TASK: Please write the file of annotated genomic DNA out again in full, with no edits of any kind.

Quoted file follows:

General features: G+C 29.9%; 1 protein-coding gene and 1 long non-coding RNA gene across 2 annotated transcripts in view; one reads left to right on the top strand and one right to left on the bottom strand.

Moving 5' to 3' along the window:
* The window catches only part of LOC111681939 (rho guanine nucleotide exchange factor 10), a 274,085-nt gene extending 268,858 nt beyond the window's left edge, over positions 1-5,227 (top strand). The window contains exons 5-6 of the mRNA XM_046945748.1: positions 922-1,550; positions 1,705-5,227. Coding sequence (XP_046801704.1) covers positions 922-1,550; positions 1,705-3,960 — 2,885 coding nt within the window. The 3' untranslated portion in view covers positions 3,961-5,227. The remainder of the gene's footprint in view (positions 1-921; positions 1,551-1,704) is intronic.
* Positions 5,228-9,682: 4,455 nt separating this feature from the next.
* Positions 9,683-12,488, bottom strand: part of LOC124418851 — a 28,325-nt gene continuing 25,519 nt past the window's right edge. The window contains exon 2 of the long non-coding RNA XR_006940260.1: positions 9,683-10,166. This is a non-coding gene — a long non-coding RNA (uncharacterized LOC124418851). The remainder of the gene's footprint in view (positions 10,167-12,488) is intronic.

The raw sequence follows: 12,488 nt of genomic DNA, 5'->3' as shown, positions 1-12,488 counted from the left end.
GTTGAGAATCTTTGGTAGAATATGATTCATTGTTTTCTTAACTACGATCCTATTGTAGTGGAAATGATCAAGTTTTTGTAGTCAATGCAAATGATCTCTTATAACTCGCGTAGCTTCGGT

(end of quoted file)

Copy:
General features: G+C 29.9%; 1 protein-coding gene and 1 long non-coding RNA gene across 2 annotated transcripts in view; one reads left to right on the top strand and one right to left on the bottom strand.

Moving 5' to 3' along the window:
* The window catches only part of LOC111681939 (rho guanine nucleotide exchange factor 10), a 274,085-nt gene extending 268,858 nt beyond the window's left edge, over positions 1-5,227 (top strand). The window contains exons 5-6 of the mRNA XM_046945748.1: positions 922-1,550; positions 1,705-5,227. Coding sequence (XP_046801704.1) covers positions 922-1,550; positions 1,705-3,960 — 2,885 coding nt within the window. The 3' untranslated portion in view covers positions 3,961-5,227. The remainder of the gene's footprint in view (positions 1-921; positions 1,551-1,704) is intronic.
* Positions 5,228-9,682: 4,455 nt separating this feature from the next.
* Positions 9,683-12,488, bottom strand: part of LOC124418851 — a 28,325-nt gene continuing 25,519 nt past the window's right edge. The window contains exon 2 of the long non-coding RNA XR_006940260.1: positions 9,683-10,166. This is a non-coding gene — a long non-coding RNA (uncharacterized LOC124418851). The remainder of the gene's footprint in view (positions 10,167-12,488) is intronic.

The raw sequence follows: 12,488 nt of genomic DNA, 5'->3' as shown, positions 1-12,488 counted from the left end.
GTTGAGAATCTTTGGTAGAATATGATTCATTGTTTTCTTAACTACGATCCTATTGTAGTGGAAATGATCAAGTTTTTGTAGTCAATGCAAATGATCTCTTATAACTCGCGTAGCTTCGGT